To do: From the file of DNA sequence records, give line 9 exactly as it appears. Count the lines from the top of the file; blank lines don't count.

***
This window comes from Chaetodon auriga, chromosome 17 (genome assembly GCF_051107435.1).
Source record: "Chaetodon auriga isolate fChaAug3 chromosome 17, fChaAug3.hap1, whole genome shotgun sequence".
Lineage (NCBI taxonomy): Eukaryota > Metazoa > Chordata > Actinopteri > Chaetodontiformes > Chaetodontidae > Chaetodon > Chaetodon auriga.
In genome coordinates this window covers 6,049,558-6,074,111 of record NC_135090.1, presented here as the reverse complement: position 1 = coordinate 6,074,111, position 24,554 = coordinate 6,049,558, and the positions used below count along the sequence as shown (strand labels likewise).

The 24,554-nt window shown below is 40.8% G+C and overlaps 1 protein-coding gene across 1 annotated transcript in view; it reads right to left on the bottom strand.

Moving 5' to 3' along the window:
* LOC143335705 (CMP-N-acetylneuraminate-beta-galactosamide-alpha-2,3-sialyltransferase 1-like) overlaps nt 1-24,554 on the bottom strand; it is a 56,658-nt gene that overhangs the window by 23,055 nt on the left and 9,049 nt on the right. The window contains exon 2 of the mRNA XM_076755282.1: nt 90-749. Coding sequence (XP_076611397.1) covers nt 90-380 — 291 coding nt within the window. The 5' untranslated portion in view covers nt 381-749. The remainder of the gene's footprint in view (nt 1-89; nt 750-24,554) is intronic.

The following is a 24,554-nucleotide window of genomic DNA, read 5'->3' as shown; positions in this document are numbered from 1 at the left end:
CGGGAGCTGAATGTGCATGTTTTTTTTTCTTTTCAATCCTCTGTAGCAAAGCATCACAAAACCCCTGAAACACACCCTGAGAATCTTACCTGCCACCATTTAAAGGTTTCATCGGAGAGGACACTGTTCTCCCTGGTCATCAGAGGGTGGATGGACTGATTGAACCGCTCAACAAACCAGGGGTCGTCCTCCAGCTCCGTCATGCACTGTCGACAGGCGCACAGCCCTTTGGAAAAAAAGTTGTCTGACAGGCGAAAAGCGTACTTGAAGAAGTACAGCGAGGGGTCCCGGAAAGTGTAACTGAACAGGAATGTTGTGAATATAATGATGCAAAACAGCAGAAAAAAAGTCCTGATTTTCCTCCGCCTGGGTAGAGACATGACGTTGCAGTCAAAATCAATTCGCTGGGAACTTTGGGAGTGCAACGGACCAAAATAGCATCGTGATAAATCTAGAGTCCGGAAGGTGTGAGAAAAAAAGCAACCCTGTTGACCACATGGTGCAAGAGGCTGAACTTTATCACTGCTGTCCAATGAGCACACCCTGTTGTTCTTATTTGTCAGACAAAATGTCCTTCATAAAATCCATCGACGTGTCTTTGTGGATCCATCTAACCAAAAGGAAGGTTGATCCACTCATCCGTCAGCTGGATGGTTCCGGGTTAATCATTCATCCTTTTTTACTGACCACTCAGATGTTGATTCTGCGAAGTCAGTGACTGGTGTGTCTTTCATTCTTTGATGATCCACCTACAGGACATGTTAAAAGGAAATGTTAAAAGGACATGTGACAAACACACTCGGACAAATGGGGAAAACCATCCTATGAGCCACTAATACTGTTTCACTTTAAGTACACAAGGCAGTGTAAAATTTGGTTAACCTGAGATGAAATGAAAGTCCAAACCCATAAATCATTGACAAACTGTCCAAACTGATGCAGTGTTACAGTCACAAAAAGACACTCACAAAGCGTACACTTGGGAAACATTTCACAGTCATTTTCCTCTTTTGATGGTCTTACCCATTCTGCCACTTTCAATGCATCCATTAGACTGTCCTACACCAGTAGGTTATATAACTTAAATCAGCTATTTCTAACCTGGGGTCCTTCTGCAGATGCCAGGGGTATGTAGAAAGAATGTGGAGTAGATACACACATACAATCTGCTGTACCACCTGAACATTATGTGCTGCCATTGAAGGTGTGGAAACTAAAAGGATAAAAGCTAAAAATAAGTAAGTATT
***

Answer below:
CGGGAGCTGAATGTGCATGTTTTTTTTTCTTTTCAATCCTCTGTAGCAAAGCATCACAAAACCCCTGAAACACACCCTGAGAATCTTACCTGCCACCATTTAAAGGTTTCATCGGAGAGGACACTGTTCTCCCTGGTCATCAGAGGGTGGATGGACTGATTGAACCGCTCAACAAACCAGGGGTCGTCCTCCAGCTCCGTCATGCACTGTCGACAGGCGCACAGCCCTTTGGAAAAAAAGTTGTCTGACAGGCGAAAAGCGTACTTGAAGAAGTACAGCGAGGGGTCCCGGAAAGTGTAACTGAACAGGAATGTTGTGAATATAATGATGCAAAACAGCAGAAAAAAAGTCCTGATTTTCCTCCGCCTGGGTAGAGACATGACGTTGCAGTCAAAATCAATTCGCTGGGAACTTTGGGAGTGCAACGGACCAAAATAGCATCGTGATAAATCTAGAGTCCGGAAGGTGTGAGAAAAAAAGCAACCCTGTTGACCACATGGTGCAAGAGGCTGAACTTTATCACTGCTGTCCAATGAGCACACCCTGTTGTTCTTATTTGTCAGACAAAATGTCCTTCATAAAATCCATCGACGTGTCTTTGTGGATCCATCTAACCAAAAGGAAGGTTGATCCACTCATCCGTCAGCTGGATGGTTCCGGGTTAATCATTCATCCTTTTTTACTGACCACTCAGATGTTGATTCTGCGAAGTCAGTGACTGGTGTGTCTTTCATTCTTTGATGATCCACCTACAGGACATGTTAAAAGGAAATGTTAAAAGGACATGTGACAAACACACTCGGACAAATGGGGAAAACCATCCTATGAGCCACTAATACTGTTTCACTTTAAGTACACAAGGCAGTGTAAAATTTGGTTAACCTGAGATGAAATGAAAGTCCAAACCCATAAATCATTGACAAACTGTCCAAACTGATGCAGTGTTACAGTCACAAAAAGACACTCACAAAGCGTACACTTGGGAAACATTTCACAGTCATTTTCCTCTTTTGATGGTCTTACCCATTCTGCCACTTTCAATGCATCCATTAGACTGTCCTACACCAGTAGGTTATATAACTTAAATCAGCTATTTCTAACCTGGGGTCCTTCTGCAGATGCCAGGGGTATGTAGAAAGAATGTGGAGTAGATACACACATACAATCTGCTGTACCACCTGAACATTATGTGCTGCCATTGAAGGTGTGGAAACTAAAAGGATAAAAGCTAAAAATAAGTAAGTATT